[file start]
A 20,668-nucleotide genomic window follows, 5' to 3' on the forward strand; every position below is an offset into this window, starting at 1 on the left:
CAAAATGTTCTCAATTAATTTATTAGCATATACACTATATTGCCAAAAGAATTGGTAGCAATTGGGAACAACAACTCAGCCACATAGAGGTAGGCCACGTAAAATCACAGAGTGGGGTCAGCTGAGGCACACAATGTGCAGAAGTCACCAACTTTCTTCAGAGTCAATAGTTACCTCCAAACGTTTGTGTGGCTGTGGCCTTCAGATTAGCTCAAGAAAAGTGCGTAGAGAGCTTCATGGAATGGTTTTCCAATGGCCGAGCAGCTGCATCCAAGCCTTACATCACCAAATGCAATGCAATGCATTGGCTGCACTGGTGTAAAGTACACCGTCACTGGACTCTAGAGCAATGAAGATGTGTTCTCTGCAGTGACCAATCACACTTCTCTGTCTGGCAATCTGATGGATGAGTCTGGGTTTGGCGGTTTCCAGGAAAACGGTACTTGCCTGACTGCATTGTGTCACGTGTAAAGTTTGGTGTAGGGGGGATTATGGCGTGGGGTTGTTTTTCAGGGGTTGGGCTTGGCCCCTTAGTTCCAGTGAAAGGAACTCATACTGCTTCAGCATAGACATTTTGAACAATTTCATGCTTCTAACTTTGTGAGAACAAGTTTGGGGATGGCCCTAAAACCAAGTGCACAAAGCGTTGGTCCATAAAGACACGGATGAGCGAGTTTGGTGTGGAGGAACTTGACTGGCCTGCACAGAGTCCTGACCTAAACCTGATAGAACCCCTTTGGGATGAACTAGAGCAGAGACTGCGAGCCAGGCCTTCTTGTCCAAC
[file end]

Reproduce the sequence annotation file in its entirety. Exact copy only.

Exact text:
A 20,668-nucleotide genomic window follows, 5' to 3' on the forward strand; every position below is an offset into this window, starting at 1 on the left:
CAAAATGTTCTCAATTAATTTATTAGCATATACACTATATTGCCAAAAGAATTGGTAGCAATTGGGAACAACAACTCAGCCACATAGAGGTAGGCCACGTAAAATCACAGAGTGGGGTCAGCTGAGGCACACAATGTGCAGAAGTCACCAACTTTCTTCAGAGTCAATAGTTACCTCCAAACGTTTGTGTGGCTGTGGCCTTCAGATTAGCTCAAGAAAAGTGCGTAGAGAGCTTCATGGAATGGTTTTCCAATGGCCGAGCAGCTGCATCCAAGCCTTACATCACCAAATGCAATGCAATGCATTGGCTGCACTGGTGTAAAGTACACCGTCACTGGACTCTAGAGCAATGAAGATGTGTTCTCTGCAGTGACCAATCACACTTCTCTGTCTGGCAATCTGATGGATGAGTCTGGGTTTGGCGGTTTCCAGGAAAACGGTACTTGCCTGACTGCATTGTGTCACGTGTAAAGTTTGGTGTAGGGGGGATTATGGCGTGGGGTTGTTTTTCAGGGGTTGGGCTTGGCCCCTTAGTTCCAGTGAAAGGAACTCATACTGCTTCAGCATAGACATTTTGAACAATTTCATGCTTCTAACTTTGTGAGAACAAGTTTGGGGATGGCCCTAAAACCAAGTGCACAAAGCGTTGGTCCATAAAGACACGGATGAGCGAGTTTGGTGTGGAGGAACTTGACTGGCCTGCACAGAGTCCTGACCTAAACCTGATAGAACCCCTTTGGGATGAACTAGAGCAGAGACTGCGAGCCAGGCCTTCTTGTCCAAC